Learning About Families
Spend some time talking about moms, dads, brothers, sisters, aunts, uncles, and other family members. Encourage children to think about who makes up their families. Here are some questions to incorporate in your circle time discussion:
- Are all families the same?
- Where do families live?
- Do all families live in houses?
- What about apartments where other families live together?
- When you think about the word family, does this also mean your pets?
- Can some people be part of your family and still not live at your house?
Today the word “family” has many meanings and make-ups that go beyond the traditional formula of mother/father/children. There are divorced families, interracial, adopted children, blended families, and only children without siblings. For this reason we need to be sensitive to the many diverse family meanings when we discuss families in the school setting.
Family Theme Activities
Show and Tell About Families
Have each child bring in a picture of his/her family. Invite the children to share their photos with the group and discuss who is in the family photo and what they are doing.
What Do Families Do Together?
Find magazine pictures that show people of all ages doing activities, such as camping, playing sports, walking together, reading, having a picnic, and so on. During circle time present these pictures and ask the children to raise hands if they see an activity that they would like to do with their family.
Dramatic Play About Families
Place playhouses and toy people in the center of your circle. Invite the children to use these props to act out activities that families do together. You might join into the play and pretend to be a child, letting the children pretend to be the grownups.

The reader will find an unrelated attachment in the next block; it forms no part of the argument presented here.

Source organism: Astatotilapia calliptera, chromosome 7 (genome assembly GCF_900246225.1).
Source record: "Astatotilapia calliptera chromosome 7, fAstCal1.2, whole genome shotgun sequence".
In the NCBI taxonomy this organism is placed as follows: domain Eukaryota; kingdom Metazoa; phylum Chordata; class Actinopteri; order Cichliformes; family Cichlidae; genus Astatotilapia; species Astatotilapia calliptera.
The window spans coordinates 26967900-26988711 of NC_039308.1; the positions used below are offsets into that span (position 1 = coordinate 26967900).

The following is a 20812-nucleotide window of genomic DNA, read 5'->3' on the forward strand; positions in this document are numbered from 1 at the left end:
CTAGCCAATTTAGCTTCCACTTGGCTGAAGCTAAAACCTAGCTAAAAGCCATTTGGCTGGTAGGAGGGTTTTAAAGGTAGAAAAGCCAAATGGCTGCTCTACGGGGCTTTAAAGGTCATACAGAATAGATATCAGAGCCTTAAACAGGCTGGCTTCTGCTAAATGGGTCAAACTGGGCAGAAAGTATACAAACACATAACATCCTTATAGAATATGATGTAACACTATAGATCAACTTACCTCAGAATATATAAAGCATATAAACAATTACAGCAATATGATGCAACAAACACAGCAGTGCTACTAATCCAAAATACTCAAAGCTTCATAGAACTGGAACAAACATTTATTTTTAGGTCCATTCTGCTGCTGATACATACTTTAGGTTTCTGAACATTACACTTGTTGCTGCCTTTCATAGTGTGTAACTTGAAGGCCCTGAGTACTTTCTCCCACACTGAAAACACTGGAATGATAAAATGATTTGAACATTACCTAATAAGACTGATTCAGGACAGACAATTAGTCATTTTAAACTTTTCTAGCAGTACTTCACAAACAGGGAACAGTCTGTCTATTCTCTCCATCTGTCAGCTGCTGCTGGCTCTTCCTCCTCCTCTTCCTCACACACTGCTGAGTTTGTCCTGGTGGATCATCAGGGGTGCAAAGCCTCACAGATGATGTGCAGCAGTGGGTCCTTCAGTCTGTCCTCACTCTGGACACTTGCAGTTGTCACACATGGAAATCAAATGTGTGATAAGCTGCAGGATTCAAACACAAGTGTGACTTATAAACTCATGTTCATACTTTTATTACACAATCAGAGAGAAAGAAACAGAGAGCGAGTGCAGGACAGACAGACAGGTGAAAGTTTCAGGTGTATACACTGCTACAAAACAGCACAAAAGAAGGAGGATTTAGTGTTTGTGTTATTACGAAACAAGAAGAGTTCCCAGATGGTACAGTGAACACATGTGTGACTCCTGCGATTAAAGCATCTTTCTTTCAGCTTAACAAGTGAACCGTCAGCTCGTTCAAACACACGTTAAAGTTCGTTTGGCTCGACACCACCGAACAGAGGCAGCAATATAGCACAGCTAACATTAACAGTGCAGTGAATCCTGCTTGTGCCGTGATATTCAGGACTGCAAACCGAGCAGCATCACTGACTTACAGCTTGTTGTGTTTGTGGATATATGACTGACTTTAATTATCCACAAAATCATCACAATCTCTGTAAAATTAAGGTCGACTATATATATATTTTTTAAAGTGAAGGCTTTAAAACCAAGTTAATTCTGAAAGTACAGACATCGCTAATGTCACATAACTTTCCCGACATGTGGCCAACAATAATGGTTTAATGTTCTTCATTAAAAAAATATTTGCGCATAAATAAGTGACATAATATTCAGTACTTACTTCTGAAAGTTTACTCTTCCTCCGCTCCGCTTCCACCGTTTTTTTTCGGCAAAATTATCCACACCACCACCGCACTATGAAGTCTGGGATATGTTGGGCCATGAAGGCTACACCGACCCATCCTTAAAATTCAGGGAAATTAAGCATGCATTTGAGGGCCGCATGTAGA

Music and Prose About Families
I_f you peek into my room at night, (_tiptoe as if you are peeking)
My family you will see, (nod head)
_They kiss my face and tuck me in tight (_kiss into the air)
_Why? Because they love me! (_hug yourself)
Here is My Family (Tune: “Row, Row, Row Your Boat”)
Grandma, Mom, and Dad,
I love them all, you see,
Each and every one of them,
They are my family.
Let the children pick four family members to sing about. Substitute their names for the three members in the first line.
Books About Families
Books can help children to learn more about all kinds of families. As you read, help the children to observe family interactions and notice family themes.
Adopted by Judith Greenberg & Helen Carey is a book with great photos that teaches each child is special.
Trevor’s Story: Growing Up Biracial is a story about everyday life in a racially mixed family.
Two Homes by Claire Masurel - is a story about young Alex who spends time with both parents who are divorced.
Grandmother by Jeannie Baker - This story describes a child’s day with her old grandmother at her old house.
Our Family Vacation by Denise Burt is a story about Luis and his family as they take a two-week summer vacation at the beach.
Every child needs a family as a source of love, nurturing, and acceptance. Learning about the nature of families, what they are and how they function, can increase a child’s self-confidence and sense of self-worth.
- Photo credits: Amazon.com & clipsahoy.com
- Paper Chain Image Credit: sxc.hu/hoefi
- “Fingerplays and Song” from Creative Resources for the Early Childhood Classroom by Judy Herr and Yvonne Libby [Delmar Publishers, 1990] Authors Unknown - assessed 5/13/2010